On July 20, 1969, humans walked on the Moon for the first time.
We look back at the legacy of our first small steps on the Moon and look forward to the next giant leap.


Jump to a Section:       Moonshot       Mission      People      Technology      On Earth      In the Museum        Educational Resources

The Moonshot

1962 "We Choose to Go to the Moon"

The Soviet Union launched the first human, Yuri Gagarin, into space on April 12, 1961. Within days of the Soviet achievement, President John F. Kennedy asked Vice President Lyndon Johnson to identify a “space program which promises dramatic results in which we could win.” A little over a month later, on May 25, 1961, Kennedy stood before a joint session of Congress and called for human exploration to the Moon.

Learn About Kennedy's Apollo Speeches

The Mission

July 16, 1969 Liftoff!

A Saturn V rocket carrying the three Apollo 11 astronauts blasted off from Cape Kennedy. Over a million spectators, including Vice President Spiro Agnew and former President Lyndon Johnson, came to watch the lift off.


July 20, 1969 "The Eagle has landed!"

After four days traveling to the Moon, the Lunar Module Eagle, carrying Neil Armstrong and Buzz Aldrin landed on the Moon. 

Neil Armstrong exited the spacecraft and became the first human to walk on the moon. As an estimated 650 million people watched, Armstrong proclaimed "That's one small step for man, one giant leap for mankind."

Michael Collins stayed aboard the Command Module Columbia, serving as a communications link and photographing the lunar surface.

How We Saw Neil Armstrong's First Steps

Apollo 11 Landing Site

The Sea of Tranquility | Mare Tranquillitatis

00.67408° N latitude, 23.47297° E longitude

For the first lunar landing, the Sea of Tranquility (Mare Tranquilitatis) was the site chosen because it is a relatively smooth and level area. It does, however, have some craters and in the last minutes before landing, Neil Armstrong had to manually pilot the lunar module to avoid a sharp-rimmed ray crater measuring some 180 meters across and 30 meters deep known as West. The lunar module landed safely some 6 km from the originally intended landing site, approximately 400 meters west of West crater and 20km south-southwest of the crater Sabine D in the southwestern part of Mare Tranquilitatis. The lunar surface at the landing site consisted of fragmental debris ranging in size from fine particles to blocks about 0.8 meter wide.

Returning to Earth

After approximately two and half hours on the Moon, Armstrong and Aldrin returned to the lunar module to begin the journey home. 

The three astronauts splashed down in Hawaii on July 24, 1969. 

From there they quarantined for three weeks as a precaution against bringing contagion back from the Moon, before the festivities welcoming them home commenced. 

What Next?

Apollo 11 was one of 15 Apollo missions that took place in the late 1960s and early 1970s. Learn more about the missions that paved the way for the Moon landing, and the missions where Americans returned to the Moon after. 

Learn More About the Apollo Missions

The People

Meet the Astronauts

Backup Crew

Three astronauts were selected as backups for the crew: James A. Lovell, commander; William A. Anders, command module pilot; and Fred W. Haise, lunar module pilot. All three backup crew members would eventually fly on Apollo missions. Lovell and Haise were among the crew for Apollo 13.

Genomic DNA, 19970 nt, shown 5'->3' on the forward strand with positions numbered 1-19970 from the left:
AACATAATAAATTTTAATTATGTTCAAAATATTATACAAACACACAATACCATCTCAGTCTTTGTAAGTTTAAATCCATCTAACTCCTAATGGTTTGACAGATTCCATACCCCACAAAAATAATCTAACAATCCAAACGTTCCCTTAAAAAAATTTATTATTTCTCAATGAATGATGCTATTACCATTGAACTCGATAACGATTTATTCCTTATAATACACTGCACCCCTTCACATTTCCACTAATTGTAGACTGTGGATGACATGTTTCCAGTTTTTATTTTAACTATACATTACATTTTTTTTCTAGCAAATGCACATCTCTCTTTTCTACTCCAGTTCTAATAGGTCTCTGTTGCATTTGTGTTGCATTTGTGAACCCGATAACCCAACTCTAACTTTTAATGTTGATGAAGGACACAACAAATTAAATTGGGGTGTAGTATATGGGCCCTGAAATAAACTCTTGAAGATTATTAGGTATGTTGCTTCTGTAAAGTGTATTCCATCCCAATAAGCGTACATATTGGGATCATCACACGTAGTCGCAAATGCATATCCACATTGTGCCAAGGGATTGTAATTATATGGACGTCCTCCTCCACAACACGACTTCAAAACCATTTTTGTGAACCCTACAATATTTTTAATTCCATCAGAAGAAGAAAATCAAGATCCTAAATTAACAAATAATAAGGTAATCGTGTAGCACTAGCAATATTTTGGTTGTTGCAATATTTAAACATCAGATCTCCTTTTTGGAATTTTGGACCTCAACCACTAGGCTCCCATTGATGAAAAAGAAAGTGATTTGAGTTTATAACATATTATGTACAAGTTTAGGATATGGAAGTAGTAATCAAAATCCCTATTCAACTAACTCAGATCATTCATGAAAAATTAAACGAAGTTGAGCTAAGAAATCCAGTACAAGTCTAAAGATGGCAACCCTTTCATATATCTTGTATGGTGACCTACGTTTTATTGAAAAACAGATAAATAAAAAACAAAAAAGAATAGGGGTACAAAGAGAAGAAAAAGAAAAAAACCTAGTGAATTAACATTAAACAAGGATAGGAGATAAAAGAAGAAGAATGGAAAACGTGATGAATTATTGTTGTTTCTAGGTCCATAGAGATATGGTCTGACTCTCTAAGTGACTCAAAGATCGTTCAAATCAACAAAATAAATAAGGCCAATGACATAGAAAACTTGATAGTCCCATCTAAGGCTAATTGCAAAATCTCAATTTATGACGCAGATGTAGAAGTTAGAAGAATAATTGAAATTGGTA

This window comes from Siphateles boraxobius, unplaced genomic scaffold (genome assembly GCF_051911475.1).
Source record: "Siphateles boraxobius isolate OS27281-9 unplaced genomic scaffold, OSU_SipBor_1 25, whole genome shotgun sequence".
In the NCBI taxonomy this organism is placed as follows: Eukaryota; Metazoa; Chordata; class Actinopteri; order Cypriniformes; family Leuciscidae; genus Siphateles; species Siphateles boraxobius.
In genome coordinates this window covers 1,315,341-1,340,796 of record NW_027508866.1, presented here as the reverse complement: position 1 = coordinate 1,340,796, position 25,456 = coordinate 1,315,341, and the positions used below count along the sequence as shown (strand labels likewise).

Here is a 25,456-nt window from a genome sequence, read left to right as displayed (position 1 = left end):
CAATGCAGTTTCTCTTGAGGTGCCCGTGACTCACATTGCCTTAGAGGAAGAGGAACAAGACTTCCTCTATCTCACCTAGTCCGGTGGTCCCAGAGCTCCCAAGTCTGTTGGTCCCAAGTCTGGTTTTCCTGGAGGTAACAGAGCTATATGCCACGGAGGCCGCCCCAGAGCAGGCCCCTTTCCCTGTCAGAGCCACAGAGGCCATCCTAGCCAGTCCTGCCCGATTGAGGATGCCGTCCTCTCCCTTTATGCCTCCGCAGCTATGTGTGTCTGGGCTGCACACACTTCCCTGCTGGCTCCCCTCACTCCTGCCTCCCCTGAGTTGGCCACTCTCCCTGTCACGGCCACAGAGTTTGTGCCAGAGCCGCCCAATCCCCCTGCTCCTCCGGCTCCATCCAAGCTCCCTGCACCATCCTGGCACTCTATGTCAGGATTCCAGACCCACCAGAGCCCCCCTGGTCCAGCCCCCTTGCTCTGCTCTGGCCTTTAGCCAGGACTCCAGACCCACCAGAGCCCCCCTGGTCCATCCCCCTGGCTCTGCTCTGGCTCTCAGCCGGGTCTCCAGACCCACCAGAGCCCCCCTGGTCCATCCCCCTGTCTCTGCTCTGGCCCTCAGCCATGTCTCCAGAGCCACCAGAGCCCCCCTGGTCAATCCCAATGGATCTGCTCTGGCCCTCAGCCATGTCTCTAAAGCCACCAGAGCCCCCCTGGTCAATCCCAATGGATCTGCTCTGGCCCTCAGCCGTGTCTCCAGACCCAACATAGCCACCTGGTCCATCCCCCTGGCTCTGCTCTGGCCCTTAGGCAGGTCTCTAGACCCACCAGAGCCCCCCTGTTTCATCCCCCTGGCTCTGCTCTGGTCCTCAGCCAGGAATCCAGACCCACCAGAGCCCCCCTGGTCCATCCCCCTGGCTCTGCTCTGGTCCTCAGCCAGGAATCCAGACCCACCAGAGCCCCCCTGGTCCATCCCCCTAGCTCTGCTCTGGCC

The Technology

Watching from Earth

"We all gathered around the little 13" Black and White TV and held our breath as he stepped form the lander to the surface of the moon."

On July 20th, across the world, people gathered in front of televisions to watch the moon landing. An estimated 650 million viewers were watching. In the United States, 93% of televisions tuned in to see Neil Armstrong walk on the Moon. 

More Stories of Watching the Moon Landing
Memorabilia Command Module Handbag

Telling the story of the the Apollo 11 lunar landing includes some of the unique pieces of memorabilia created to mark that human achievement. In addition to the pins, patches, buttons, medals, matchbooks, sweatshirts, and commemorative plates the Smithsonian holds in the national collection, there's this unique ladies handbag.

Learn More About The Handbag

The day before the launch of Apollo 11, Rev. Ralph Abernathy led a protest to the gates of the Kennedy Space Center. Still reeling from the assassination of Rev. Dr. Martin Luther King Jr., Abernathy led the Poor People’s Campaign of the Southern Christian Leadership Conference (SCLC) to NASA’s doorstep to draw attention to economic and racial inequality. Abernathy chose to stage this phase of the SCLC’s ongoing protest campaign at the site of the lunar launch because it highlighted how much could be done with a dedicated national effort.

A Curator Reflects Podcast Episode

In Art

NASA Art Program

In 1962, just four years after the National Aeronautics and Space Administration was created as a federal agency, James Webb established NASA’s Artist’s Cooperation Program. Webb hoped that the agency’s commission of fine art would help communicate the cultural significance of the space program’s initial advancements.

Learn More About the NASA Art Program

In the Museum

Exhibition Destination Moon

The gallery shows how an extraordinary combination of motivations, resources, and technologies made it possible for humans to walk on the Moon—and how and why we are going back today.

Virtual Tour About the Exhibition
In the Collection

From big and iconic artifacts like the Command Module Columbia, to fascinating lesser-known artifacts like checklists and Michael Collins’ sunglasses, explore Apollo 11 through our collections.     

Browse the Objects

Educational Resources